If your veg is planted in lines, with space between, then hoeing is easy. You can guide the hoe between rows, with a gentle push or pull, and not disrupt your chosen plants.
Hoeing is more difficult if your chosen plants are arranged randomly: it can be difficult to tell which is a weed seedling and which is a young veg plant, and sometimes it's not easy to manoevre the hoe between clumps of plants.
When to hoe
The best time to hoe is before you have a problem with the weeds, even before they appear on the surface. Weed seedlings are developing all the time just below the soil surface and if you hoe regularly these weed seedlings will be disturbed and killed.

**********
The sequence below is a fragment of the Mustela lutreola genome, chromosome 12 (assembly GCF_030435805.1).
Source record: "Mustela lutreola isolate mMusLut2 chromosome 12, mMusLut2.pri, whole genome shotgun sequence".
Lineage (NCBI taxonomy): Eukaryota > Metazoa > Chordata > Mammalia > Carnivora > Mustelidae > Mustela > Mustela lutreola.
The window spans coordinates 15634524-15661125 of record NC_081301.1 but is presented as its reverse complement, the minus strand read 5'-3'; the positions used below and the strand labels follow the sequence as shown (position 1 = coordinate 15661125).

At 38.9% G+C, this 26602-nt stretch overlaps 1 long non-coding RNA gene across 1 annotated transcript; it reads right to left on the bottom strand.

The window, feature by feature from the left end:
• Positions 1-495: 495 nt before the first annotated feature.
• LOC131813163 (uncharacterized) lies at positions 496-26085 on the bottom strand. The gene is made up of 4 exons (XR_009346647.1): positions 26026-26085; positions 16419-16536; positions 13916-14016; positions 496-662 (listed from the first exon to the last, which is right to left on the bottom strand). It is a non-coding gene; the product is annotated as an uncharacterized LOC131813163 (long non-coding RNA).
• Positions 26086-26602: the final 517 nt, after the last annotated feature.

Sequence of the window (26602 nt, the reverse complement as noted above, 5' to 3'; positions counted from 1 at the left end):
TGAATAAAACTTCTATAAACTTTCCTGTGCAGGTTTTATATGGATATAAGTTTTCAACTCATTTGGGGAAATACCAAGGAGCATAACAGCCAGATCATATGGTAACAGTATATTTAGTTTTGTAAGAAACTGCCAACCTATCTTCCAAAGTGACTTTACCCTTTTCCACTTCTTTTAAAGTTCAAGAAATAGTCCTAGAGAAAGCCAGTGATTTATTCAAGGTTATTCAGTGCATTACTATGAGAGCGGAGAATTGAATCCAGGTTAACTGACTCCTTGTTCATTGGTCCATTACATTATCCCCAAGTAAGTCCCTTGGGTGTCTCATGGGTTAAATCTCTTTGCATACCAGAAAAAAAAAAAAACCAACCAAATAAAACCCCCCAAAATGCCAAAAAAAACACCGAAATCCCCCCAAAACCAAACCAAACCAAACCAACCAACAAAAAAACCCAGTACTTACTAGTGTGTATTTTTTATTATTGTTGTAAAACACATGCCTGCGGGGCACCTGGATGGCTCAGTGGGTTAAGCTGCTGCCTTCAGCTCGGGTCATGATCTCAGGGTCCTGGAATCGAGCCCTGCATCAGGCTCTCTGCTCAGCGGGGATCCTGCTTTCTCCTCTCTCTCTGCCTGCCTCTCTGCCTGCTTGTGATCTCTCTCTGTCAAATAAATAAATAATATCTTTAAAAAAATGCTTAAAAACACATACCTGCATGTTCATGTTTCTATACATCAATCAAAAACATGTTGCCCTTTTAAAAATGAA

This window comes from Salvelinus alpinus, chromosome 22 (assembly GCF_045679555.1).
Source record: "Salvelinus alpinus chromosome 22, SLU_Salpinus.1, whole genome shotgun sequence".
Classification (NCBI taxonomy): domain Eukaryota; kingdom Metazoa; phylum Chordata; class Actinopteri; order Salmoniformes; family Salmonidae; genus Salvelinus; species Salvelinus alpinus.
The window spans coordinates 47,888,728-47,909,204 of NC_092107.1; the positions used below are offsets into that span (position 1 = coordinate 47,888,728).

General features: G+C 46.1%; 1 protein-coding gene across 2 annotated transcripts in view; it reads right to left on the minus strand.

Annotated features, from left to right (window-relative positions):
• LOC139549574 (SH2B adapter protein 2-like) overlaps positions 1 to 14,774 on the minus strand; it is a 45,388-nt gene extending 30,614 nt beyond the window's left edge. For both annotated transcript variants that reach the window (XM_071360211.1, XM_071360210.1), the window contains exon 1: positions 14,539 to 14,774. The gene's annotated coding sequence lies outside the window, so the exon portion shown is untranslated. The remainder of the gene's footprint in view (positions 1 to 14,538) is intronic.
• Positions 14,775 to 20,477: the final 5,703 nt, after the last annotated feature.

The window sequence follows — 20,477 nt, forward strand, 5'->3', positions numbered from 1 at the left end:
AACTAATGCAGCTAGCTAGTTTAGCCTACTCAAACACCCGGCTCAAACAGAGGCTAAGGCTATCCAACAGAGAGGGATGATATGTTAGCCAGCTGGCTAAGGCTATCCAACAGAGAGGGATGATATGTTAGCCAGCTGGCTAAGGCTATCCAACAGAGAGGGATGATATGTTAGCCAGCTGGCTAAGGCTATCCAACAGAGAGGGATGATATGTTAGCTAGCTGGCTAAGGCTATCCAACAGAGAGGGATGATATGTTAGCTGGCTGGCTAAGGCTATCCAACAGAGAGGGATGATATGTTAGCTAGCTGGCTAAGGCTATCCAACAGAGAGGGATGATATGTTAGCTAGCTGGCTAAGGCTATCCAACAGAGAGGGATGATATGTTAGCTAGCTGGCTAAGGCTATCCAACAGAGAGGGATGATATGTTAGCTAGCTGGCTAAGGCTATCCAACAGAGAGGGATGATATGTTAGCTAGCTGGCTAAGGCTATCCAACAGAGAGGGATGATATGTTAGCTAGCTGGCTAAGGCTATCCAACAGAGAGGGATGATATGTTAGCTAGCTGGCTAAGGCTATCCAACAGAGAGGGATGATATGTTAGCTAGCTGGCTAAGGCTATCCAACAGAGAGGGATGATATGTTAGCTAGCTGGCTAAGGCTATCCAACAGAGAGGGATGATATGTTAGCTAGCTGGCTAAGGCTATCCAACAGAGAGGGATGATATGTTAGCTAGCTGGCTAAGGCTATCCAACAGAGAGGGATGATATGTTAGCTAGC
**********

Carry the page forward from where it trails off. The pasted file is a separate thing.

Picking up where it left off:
It's good to hoe when the soil surface is dry. This means when the weeds are chopped off they won't reroot in moist conditions.
Hoeing early in the morning allows the weed growth to lie on the surface and dry out as the day passes.
How to hoe
First, make sure that when you hoe you are as upright as possible. This makes it easy on your back. The length of the hoe is key to this.
Also, keep your hoe blade sharp. Use a file or grinding stone to sharpen the hoe. This allows you to cut the weed from the roots just below the soil level.
Push or pull the hoe through the soil, approx one or two centimetres deep.
You can leave the uprooted weeds on the soil to dry in the sun.